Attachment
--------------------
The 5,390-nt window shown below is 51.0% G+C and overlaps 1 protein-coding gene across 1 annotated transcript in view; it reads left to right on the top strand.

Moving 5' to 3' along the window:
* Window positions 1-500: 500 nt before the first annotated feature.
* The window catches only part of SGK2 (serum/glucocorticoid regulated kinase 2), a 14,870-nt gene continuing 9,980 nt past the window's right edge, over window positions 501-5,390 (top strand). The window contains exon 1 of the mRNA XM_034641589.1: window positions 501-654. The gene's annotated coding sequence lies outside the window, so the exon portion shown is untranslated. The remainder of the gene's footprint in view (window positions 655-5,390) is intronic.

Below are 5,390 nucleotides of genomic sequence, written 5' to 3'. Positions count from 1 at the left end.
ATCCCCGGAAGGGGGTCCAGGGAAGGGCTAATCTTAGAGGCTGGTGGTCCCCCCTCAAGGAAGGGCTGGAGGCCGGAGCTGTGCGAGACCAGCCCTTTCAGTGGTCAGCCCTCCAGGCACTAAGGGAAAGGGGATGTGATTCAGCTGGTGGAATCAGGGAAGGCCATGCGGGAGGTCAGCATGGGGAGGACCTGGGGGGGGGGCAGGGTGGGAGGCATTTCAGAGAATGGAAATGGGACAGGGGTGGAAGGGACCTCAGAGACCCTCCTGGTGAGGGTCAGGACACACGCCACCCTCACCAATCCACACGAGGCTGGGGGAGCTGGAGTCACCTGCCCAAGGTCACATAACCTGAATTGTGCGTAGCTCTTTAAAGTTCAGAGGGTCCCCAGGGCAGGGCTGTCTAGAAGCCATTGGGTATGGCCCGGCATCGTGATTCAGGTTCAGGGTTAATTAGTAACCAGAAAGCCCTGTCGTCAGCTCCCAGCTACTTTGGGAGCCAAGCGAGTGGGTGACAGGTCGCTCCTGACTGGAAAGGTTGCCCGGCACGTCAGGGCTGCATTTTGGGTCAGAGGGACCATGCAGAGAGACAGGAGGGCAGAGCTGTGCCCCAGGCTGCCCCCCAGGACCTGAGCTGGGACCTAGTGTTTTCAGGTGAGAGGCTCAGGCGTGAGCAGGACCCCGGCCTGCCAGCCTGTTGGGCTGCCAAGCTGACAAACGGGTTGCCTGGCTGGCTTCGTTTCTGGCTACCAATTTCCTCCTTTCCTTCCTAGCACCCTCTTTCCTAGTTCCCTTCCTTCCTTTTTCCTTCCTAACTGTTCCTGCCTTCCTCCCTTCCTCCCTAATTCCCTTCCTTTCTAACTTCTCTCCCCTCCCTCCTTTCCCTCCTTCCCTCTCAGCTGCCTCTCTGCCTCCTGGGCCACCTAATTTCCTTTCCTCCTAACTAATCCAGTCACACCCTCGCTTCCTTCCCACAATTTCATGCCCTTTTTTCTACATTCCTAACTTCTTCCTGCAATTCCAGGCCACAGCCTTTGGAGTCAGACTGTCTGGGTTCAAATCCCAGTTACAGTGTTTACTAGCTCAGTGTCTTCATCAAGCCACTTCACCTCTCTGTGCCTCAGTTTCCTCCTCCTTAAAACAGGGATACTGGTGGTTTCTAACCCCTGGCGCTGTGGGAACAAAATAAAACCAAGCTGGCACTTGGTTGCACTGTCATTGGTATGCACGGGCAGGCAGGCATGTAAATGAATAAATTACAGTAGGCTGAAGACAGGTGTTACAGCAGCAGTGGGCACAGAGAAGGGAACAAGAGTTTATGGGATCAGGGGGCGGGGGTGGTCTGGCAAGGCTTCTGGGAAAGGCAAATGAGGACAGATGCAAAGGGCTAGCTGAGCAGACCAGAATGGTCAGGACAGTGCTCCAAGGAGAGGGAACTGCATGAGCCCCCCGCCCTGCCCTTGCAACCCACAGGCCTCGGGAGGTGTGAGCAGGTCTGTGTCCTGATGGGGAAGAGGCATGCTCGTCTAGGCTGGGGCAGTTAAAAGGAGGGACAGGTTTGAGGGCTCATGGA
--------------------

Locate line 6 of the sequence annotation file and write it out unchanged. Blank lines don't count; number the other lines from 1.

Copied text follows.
ATCCCCGGAAGGGGGTCCAGGGAAGGGCTAATCTTAGAGGCTGGTGGTCCCCCCTCAAGGAAGGGCTGGAGGCCGGAGCTGTGCGAGACCAGCCCTTTCAGTGGTCAGCCCTCCAGGCACTAAGGGAAAGGGGATGTGATTCAGCTGGTGGAATCAGGGAAGGCCATGCGGGAGGTCAGCATGGGGAGGACCTGGGGGGGGGGCAGGGTGGGAGGCATTTCAGAGAATGGAAATGGGACAGGGGTGGAAGGGACCTCAGAGACCCTCCTGGTGAGGGTCAGGACACACGCCACCCTCACCAATCCACACGAGGCTGGGGGAGCTGGAGTCACCTGCCCAAGGTCACATAACCTGAATTGTGCGTAGCTCTTTAAAGTTCAGAGGGTCCCCAGGGCAGGGCTGTCTAGAAGCCATTGGGTATGGCCCGGCATCGTGATTCAGGTTCAGGGTTAATTAGTAACCAGAAAGCCCTGTCGTCAGCTCCCAGCTACTTTGGGAGCCAAGCGAGTGGGTGACAGGTCGCTCCTGACTGGAAAGGTTGCCCGGCACGTCAGGGCTGCATTTTGGGTCAGAGGGACCATGCAGAGAGACAGGAGGGCAGAGCTGTGCCCCAGGCTGCCCCCCAGGACCTGAGCTGGGACCTAGTGTTTTCAGGTGAGAGGCTCAGGCGTGAGCAGGACCCCGGCCTGCCAGCCTGTTGGGCTGCCAAGCTGACAAACGGGTTGCCTGGCTGGCTTCGTTTCTGGCTACCAATTTCCTCCTTTCCTTCCTAGCACCCTCTTTCCTAGTTCCCTTCCTTCCTTTTTCCTTCCTAACTGTTCCTGCCTTCCTCCCTTCCTCCCTAATTCCCTTCCTTTCTAACTTCTCTCCCCTCCCTCCTTTCCCTCCTTCCCTCTCAGCTGCCTCTCTGCCTCCTGGGCCACCTAATTTCCTTTCCTCCTAACTAATCCAGTCACACCCTCGCTTCCTTCCCACAATTTCATGCCCTTTTTTCTACATTCCTAACTTCTTCCTGCAATTCCAGGCCACAGCCTTTGGAGTCAGACTGTCTGGGTTCAAATCCCAGTTACAGTGTTTACTAGCTCAGTGTCTTCATCAAGCCACTTCACCTCTCTGTGCCTCAGTTTCCTCCTCCTTAAAACAGGGATACTGGTGGTTTCTAACCCCTGGCGCTGTGGGAACAAAATAAAACCAAGCTGGCACTTGGTTGCACTGTCATTGGTATGCACGGGCAGGCAGGCATGTAAATGAATAAATTACAGTAGGCTGAAGACAGGTGTTACAGCAGCAGTGGGCACAGAGAAGGGAACAAGAGTTTATGGGATCAGGGGGCGGGGGTGGTCTGGCAAGGCTTCTGGGAAAGGCAAATGAGGACAGATGCAAAGGGCTAGCTGAGCAGACCAGAATGGTCAGGACAGTGCTCCAAGGAGAGGGAACTGCATGAGCCCCCCGCCCTGCCCTTGCAACCCACAGGCCTCGGGAGGTGTGAGCAGGTCTGTGTCCTGATGGGGAAGAGGCATGCTCGTCTAGGCTGGGGCAGTTAAAAGGAGGGACAGGTTTGAGGGCTCATGGA